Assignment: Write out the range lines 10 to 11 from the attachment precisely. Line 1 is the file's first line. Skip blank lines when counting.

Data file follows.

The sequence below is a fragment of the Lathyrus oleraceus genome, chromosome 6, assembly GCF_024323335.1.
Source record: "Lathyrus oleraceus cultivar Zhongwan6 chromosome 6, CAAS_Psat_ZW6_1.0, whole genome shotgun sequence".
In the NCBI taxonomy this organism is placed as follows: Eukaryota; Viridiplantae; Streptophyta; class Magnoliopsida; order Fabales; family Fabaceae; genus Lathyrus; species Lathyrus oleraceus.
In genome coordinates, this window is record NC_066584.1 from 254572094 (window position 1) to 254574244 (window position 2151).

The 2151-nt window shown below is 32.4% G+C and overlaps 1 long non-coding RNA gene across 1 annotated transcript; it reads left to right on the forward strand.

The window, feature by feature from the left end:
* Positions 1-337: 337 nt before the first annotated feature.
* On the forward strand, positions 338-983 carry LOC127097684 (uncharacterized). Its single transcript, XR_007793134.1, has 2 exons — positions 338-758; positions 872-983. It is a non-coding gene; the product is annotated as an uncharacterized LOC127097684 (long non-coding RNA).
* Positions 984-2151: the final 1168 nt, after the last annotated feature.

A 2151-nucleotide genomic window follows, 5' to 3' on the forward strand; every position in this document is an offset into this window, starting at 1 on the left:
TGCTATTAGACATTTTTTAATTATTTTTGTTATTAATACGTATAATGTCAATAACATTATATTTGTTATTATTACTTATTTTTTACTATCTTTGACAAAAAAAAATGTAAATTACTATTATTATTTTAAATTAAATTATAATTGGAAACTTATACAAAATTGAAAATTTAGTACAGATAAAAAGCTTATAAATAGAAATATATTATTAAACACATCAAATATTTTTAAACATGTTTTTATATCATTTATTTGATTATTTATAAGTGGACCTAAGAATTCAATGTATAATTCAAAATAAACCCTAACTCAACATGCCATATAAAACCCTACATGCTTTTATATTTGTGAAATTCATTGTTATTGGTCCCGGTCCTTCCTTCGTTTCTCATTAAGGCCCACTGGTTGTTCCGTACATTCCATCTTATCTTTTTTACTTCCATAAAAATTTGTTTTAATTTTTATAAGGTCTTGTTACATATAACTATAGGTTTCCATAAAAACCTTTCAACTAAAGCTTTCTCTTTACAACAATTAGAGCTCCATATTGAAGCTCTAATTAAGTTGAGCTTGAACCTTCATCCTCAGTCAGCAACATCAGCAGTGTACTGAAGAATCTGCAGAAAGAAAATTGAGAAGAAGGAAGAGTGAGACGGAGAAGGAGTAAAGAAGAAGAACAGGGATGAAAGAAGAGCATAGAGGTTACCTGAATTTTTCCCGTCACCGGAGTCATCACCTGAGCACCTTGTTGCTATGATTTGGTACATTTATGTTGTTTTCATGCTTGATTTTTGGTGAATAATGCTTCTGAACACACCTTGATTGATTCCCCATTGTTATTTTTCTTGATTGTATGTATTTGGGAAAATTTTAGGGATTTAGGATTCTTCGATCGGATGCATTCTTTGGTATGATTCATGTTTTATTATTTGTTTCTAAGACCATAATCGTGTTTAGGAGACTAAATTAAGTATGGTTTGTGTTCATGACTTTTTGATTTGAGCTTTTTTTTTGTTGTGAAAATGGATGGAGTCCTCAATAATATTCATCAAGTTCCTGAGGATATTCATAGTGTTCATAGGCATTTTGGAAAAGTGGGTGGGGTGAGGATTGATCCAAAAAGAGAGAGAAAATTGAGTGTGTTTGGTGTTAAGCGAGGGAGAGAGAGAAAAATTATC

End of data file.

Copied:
A 2151-nucleotide genomic window follows, 5' to 3' on the forward strand; every position in this document is an offset into this window, starting at 1 on the left:
TGCTATTAGACATTTTTTAATTATTTTTGTTATTAATACGTATAATGTCAATAACATTATATTTGTTATTATTACTTATTTTTTACTATCTTTGACAAAAAAAAATGTAAATTACTATTATTATTTTAAATTAAATTATAATTGGAAACTTATACAAAATTGAAAATTTAGTACAGATAAAAAGCTTATAAATAGAAATATATTATTAAACACATCAAATATTTTTAAACATGTTTTTATATCATTTATTTGATTATTTATAAGTGGACCTAAGAATTCAATGTATAATTCAAAATAAACCCTAACTCAACATGCCATATAAAACCCTACATGCTTTTATATTTGTGAAATTCATTGTTATTGGTCCCGGTCCTTCCTTCGTTTCTCATTAAGGCCCACTGGTTGTTCCGTACATTCCATCTTATCTTTTTTACTTCCATAAAAATTTGTTTTAATTTTTATAAGGTCTTGTTACATATAACTATAGGTTTCCATAAAAACCTTTCAACTAAAGCTTTCTCTTTACAACAATTAGAGCTCCATATTGAAGCTCTAATTAAGTTGAGCTTGAACCTTCATCCTCAGTCAGCAACATCAGCAGTGTACTGAAGAATCTGCAGAAAGAAAATTGAGAAGAAGGAAGAGTGAGACGGAGAAGGAGTAAAGAAGAAGAACAGGGATGAAAGAAGAGCATAGAGGTTACCTGAATTTTTCCCGTCACCGGAGTCATCACCTGAGCACCTTGTTGCTATGATTTGGTACATTTATGTTGTTTTCATGCTTGATTTTTGGTGAATAATGCTTCTGAACACACCTTGATTGATTCCCCATTGTTATTTTTCTTGATTGTATGTATTTGGGAAAATTTTAGGGATTTAGGATTCTTCGATCGGATGCATTCTTTGGTATGATTCATGTTTTATTATTTGTTTCTAAGACCATAATCGTGTTTAGGAGACTAAATTAAGTATGGTTTGTGTTCATGACTTTTTGATTTGAGCTTTTTTTTTGTTGTGAAAATGGATGGAGTCCTCAATAATATTCATCAAGTTCCTGAGGATATTCATAGTGTTCATAGGCATTTTGGAAAAGTGGGTGGGGTGAGGATTGATCCAAAAAGAGAGAGAAAATTGAGTGTGTTTGGTGTTAAGCGAGGGAGAGAGAGAAAAATTATC